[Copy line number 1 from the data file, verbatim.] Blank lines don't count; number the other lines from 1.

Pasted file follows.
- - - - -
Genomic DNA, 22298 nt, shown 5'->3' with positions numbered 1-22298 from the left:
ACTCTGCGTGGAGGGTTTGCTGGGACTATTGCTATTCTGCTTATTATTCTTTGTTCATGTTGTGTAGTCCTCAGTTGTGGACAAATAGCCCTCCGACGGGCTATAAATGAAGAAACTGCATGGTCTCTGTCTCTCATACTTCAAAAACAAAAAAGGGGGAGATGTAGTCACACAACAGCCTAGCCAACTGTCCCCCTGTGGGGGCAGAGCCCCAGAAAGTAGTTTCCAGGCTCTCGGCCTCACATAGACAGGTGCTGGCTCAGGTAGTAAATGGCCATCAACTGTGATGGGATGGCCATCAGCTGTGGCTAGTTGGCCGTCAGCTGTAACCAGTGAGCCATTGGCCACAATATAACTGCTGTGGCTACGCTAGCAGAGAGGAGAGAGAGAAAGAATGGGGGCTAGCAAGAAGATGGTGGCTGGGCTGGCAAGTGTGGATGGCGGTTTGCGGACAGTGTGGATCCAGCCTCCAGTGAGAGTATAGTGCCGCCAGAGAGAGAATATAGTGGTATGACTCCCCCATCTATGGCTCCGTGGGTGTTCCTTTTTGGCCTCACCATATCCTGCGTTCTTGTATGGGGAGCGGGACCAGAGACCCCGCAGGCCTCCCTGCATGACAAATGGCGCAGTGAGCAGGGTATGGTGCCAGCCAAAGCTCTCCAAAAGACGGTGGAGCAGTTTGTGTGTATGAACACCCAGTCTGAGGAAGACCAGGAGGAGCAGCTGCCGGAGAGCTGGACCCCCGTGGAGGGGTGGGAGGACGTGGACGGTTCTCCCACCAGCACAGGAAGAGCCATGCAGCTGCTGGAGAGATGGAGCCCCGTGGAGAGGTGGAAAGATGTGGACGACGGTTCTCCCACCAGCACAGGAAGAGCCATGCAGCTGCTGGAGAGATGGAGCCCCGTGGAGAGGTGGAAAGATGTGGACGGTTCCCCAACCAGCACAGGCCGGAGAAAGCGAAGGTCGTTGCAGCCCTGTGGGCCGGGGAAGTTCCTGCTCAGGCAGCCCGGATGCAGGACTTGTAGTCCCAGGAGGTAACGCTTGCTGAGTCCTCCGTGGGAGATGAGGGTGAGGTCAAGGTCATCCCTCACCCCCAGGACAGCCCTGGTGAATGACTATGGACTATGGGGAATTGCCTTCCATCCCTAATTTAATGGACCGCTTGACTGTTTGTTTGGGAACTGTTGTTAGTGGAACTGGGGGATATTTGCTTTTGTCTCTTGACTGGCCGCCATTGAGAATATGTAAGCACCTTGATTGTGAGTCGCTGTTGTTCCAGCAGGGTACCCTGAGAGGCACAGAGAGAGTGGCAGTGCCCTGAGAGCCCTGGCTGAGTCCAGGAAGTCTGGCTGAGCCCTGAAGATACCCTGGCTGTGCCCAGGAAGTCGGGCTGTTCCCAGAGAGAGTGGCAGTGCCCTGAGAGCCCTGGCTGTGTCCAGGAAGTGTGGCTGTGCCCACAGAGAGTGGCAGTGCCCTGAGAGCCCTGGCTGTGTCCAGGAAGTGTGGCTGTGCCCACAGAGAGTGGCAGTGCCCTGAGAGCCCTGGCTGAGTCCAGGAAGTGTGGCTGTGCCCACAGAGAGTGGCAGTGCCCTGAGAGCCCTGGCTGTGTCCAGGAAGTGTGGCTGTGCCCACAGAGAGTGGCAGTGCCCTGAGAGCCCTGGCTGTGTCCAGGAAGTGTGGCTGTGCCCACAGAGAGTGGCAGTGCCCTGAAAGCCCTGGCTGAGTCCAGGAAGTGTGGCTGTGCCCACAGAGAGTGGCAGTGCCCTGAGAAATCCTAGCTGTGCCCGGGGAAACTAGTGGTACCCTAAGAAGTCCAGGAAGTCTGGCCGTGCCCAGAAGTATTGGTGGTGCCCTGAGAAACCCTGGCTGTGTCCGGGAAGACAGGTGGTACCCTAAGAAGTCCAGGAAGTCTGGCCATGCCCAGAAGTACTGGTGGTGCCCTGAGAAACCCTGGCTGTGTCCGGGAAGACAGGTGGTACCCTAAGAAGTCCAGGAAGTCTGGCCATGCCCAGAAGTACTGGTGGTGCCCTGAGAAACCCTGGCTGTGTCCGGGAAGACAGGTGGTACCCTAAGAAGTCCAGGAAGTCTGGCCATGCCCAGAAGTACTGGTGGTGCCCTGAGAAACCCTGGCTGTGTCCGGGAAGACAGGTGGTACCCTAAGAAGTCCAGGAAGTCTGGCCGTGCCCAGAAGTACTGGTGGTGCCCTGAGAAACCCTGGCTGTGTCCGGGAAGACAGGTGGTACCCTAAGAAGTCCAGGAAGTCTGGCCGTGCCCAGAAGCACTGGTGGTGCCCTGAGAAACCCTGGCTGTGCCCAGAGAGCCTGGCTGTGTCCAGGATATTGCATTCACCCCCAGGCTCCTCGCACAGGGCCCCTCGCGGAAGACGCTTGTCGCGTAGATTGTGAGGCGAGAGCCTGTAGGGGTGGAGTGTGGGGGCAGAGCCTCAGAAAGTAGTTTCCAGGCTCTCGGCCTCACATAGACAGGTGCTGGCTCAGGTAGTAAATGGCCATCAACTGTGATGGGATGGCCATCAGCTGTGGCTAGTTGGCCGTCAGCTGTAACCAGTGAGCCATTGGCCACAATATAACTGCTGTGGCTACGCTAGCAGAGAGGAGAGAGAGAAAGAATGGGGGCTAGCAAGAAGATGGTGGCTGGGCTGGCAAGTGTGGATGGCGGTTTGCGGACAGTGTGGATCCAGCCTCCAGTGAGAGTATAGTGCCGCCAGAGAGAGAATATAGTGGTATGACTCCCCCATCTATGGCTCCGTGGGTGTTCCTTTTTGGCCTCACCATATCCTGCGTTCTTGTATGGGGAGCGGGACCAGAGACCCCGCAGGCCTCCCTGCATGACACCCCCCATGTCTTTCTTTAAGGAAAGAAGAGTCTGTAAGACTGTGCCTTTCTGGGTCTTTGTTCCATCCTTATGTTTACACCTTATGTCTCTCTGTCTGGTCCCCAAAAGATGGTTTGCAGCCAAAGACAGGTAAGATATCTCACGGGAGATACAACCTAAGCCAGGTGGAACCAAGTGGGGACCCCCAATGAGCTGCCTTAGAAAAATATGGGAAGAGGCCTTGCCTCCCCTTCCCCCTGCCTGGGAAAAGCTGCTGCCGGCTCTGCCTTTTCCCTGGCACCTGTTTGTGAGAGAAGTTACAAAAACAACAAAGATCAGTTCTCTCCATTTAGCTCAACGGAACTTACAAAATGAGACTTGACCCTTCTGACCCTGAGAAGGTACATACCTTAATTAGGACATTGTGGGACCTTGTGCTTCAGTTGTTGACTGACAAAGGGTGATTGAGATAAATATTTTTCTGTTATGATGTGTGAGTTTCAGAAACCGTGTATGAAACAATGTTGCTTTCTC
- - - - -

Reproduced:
Genomic DNA, 22298 nt, shown 5'->3' with positions numbered 1-22298 from the left: